Published : 2013-02-24 19:50
Updated : 2013-02-24 19:50
Heads of government-funded or government-invested agencies, all of them appointed by the Lee Myung-bak administration, are offering to resign long before their terms in office are set to expire. They are doing so apparently in the belief that it is more honorable to quit now than to wait until they are told to leave.
Lee Chae-wook, chief executive officer of Incheon International Airport Corp., tendered his resignation last month. He was followed by Jun Kwang-soo, who offered to resign as chairman and CEO of the National Pension Service last week. Several others are also on the way out.
Their voluntary departures, timed around the Sunday expiration of President Lee Myung-bak’s term in office, should be more than welcomed by President Park Geun-hye, who has so many people to reward with appointments to prestigious, high-paying public posts for their contribution to her election.
Those close to Park say the vacancies will be filled with persons with the expertise required for their jobs. Now the question is whether or not the Park administration will follow the steps of its predecessor in demanding all others resign regardless of the time that is left until the end of their terms in office.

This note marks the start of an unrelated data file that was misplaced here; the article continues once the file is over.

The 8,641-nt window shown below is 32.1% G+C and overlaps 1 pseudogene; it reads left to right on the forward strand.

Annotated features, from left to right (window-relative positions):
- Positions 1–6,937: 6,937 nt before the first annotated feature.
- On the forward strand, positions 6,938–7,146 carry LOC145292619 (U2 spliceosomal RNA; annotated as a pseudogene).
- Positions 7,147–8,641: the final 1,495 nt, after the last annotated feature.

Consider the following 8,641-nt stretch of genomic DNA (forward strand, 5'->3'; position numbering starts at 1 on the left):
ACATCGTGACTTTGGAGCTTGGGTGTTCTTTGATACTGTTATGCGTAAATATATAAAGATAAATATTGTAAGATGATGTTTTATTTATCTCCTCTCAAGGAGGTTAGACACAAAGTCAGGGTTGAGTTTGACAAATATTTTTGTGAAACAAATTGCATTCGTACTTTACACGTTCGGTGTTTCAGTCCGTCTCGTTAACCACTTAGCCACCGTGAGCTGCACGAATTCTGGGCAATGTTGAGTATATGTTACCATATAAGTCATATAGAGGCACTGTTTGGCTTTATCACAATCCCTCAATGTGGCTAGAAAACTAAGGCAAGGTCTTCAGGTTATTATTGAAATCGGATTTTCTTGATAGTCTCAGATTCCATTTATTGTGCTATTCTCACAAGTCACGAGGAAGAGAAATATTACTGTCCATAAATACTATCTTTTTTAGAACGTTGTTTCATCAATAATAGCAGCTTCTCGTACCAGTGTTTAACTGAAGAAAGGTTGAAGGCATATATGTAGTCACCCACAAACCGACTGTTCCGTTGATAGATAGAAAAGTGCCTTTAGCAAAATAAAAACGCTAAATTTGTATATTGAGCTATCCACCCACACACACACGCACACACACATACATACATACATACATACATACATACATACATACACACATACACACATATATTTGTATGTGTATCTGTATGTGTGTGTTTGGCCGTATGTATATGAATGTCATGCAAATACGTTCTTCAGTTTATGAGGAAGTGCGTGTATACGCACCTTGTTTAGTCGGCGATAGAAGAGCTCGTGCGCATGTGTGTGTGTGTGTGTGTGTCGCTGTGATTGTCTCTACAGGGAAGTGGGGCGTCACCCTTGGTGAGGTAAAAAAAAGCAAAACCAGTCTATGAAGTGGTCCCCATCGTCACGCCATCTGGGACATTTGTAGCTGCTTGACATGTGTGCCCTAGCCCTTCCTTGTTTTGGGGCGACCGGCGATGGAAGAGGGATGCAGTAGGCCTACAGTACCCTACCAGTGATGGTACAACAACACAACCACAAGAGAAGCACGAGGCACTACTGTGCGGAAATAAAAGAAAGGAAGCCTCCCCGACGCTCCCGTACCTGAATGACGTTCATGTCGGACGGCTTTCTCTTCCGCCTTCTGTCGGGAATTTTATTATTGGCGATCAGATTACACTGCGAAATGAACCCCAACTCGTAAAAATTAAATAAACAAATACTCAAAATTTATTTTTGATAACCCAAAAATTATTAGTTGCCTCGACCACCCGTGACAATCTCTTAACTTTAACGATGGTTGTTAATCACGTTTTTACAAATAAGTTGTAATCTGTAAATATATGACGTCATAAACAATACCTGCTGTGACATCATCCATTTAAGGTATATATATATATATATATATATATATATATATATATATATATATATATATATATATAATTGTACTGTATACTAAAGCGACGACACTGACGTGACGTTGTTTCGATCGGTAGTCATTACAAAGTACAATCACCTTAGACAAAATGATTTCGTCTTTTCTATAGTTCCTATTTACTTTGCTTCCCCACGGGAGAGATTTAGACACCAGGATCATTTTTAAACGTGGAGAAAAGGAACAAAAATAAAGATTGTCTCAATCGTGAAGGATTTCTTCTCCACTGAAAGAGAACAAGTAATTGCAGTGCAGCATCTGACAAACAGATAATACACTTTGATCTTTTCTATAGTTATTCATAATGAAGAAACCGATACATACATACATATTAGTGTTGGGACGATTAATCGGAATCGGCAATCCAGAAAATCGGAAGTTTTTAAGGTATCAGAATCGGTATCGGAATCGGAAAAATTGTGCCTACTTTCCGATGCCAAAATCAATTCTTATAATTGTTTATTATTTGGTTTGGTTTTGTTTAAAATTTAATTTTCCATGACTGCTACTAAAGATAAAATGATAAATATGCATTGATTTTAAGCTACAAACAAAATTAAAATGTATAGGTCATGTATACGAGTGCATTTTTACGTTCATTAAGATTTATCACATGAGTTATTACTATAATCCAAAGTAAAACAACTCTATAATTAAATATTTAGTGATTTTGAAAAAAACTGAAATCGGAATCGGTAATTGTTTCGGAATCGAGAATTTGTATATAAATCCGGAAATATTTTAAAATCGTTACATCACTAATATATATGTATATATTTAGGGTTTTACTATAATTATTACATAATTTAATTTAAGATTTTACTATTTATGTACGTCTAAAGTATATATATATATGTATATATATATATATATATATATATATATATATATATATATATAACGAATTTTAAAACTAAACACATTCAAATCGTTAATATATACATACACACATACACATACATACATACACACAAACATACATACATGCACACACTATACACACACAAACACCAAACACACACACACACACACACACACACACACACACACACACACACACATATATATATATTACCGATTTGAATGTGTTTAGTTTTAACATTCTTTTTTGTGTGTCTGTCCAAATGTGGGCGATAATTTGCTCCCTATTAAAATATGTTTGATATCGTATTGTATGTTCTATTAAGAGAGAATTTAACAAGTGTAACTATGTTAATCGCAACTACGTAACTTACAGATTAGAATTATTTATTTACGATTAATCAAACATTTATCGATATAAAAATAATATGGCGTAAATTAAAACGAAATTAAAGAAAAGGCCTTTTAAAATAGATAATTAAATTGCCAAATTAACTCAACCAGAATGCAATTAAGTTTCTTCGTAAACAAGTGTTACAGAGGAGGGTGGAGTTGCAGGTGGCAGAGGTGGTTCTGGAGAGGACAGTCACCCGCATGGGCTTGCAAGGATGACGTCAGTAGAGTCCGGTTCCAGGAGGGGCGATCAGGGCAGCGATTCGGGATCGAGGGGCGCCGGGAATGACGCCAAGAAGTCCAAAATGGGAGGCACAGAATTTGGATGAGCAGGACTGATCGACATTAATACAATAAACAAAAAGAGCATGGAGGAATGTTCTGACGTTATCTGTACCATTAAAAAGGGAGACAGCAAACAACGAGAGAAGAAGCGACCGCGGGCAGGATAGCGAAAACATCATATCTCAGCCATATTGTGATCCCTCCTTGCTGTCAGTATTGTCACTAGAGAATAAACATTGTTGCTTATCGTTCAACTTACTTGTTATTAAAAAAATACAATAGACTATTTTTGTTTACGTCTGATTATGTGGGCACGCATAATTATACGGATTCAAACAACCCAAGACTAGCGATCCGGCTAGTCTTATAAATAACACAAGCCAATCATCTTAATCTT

When the Lee administration was inaugurated five years ago, some heads of government-invested corporations, government-funded research institutes and other agencies, and government-subsidized organizations tendered their resignation on their own. Others wanted to stay for the remainder of their legally guaranteed terms in office.
But it did not take long before the conservative Lee administration started to put pressure on them to tender their resignations simply because they had been appointed by the previous progressive Roh Moo-hyun administration. At the vanguard of this campaign was Yu In-chon, then minister of culture, sports and tourism, who said, “Those whose political belief is colored by that of the previous administration will have to go on their own.”
To those defying its demand, the Lee administration threatened to expose their dirty linen in public, stop funding their organizations, or push for their takeover by other organizations. Almost all of them had no other choice but to leave. But among the last holdouts was Kim Jung-hun, who won a court order that he be reinstated as chairman of Arts Council Korea.
Though the tactic may have relieved the Lee administration of some of the burden of rewarding, it did much harm to its reputation. Park will have to guard against making the same mistake.